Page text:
SHOROC State of the Region Report

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Key Indicator

SHOROC employment levels in each industry sector over time.

Target (SHOROC Region)

Report on changes in employment by industry sector over time.

What is the current situation/trend?

not available Indicator is stable

The top five SHOROC employment industry sectors have remained relatively steady between 2006 and 2012 as follows:

  Top Five SHOROC Industry Employment Sectors (June 2010) are:
Industry Type %  Share of Total SHOROC Employment (June 2012) %  Share of Total SHOROC Employment (June 2010) %  Share of Total SHOROC Employment (2006)
1. Retail Trade 13.9% 13.8% 12.9%
2. Construction 10.9% 10.8% 11.3%
3. Health Care and Social Assistance 9.9% 11.3% 11.4%
4. Accommodation & Food Services 9.4% 8.5% 9.5%
5. Education & Training 9.0% 8.5% 6.9%
Total Employment: 53.1% 52.9% 52.0%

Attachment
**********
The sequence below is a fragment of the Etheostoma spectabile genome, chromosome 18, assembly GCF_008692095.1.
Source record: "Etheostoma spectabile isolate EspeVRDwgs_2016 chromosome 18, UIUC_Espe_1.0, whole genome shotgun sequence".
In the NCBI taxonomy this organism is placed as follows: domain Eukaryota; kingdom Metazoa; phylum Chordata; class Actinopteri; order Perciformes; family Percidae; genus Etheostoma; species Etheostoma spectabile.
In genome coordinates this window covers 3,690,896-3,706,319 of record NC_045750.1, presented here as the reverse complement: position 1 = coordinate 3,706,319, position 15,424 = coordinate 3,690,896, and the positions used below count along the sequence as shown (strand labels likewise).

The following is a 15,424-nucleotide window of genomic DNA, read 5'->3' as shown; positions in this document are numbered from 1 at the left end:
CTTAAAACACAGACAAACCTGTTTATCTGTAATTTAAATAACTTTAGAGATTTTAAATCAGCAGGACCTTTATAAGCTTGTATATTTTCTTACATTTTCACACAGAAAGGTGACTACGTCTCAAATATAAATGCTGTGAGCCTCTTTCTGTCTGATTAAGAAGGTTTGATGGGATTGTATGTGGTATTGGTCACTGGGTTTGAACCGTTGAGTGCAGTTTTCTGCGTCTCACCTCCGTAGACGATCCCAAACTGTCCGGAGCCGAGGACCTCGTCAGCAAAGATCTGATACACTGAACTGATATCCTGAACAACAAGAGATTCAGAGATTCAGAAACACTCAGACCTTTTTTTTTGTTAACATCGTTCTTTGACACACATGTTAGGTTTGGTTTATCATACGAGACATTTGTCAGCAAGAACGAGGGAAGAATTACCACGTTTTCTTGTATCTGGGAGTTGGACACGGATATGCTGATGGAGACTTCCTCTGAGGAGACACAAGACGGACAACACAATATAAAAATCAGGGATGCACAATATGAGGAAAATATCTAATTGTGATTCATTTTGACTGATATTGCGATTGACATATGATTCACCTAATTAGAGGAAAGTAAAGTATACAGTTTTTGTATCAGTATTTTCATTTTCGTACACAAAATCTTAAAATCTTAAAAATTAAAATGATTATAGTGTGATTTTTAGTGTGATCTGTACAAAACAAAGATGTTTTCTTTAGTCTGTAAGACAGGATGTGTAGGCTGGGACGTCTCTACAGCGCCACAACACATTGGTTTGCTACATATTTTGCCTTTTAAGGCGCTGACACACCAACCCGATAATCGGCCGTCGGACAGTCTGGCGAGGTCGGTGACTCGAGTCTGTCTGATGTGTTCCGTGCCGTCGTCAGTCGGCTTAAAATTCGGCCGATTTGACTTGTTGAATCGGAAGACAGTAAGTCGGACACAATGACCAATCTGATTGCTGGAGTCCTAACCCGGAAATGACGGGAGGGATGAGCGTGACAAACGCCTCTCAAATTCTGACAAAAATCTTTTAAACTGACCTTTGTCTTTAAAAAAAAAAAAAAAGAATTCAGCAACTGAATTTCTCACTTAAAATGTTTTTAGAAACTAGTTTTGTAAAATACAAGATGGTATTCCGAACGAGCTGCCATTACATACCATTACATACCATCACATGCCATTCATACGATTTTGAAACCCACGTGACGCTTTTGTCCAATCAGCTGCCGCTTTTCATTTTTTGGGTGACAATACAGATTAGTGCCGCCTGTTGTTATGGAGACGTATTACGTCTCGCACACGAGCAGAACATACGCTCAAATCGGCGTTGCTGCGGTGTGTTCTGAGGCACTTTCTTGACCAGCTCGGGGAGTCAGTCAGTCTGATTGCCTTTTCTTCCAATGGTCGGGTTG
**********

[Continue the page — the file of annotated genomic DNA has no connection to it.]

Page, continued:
The top three growth industries between 2006 to 2012 are:

Top Three Growth Industries between 2006 to 2012
Industry Type Employment Growth in Job Numbers
1. Education and Training 2,792 jobs
2. Wholesale Trade 2,152jobs
3. Professional, Scientific and Technical Services 2,072 jobs

 

The top three industries that have experienced a decline in employment between 2006 to 2010 are:

Top Three Declining Industries between 2006 to 2012
Industry Type Employment Decline in Job Numbers and % Decrease
1. Manufacturing -824 jobs
2. Health Care & Social Assistance -807 jobs
3 Transport, Postal and Warehousing -579 jobs

industries graph

Click here to view detailed information on all changes in employment by Industry Sector in the SHOROC Region (2006), as summarised in the above tables.

Why use this indicator and what does this mean for the overall Health and Wellbeing of the SHOROC Region?

This indicator provides the ability to track the changes in industry sectors operating in the region over time.  If read in conjunction with the ‘Employment Self Sufficiency’ Indicator No. 11, comparisons can be drawn to determine whether these changes in industry are in support of or detracting from self sufficiency levels.

Updated July 2013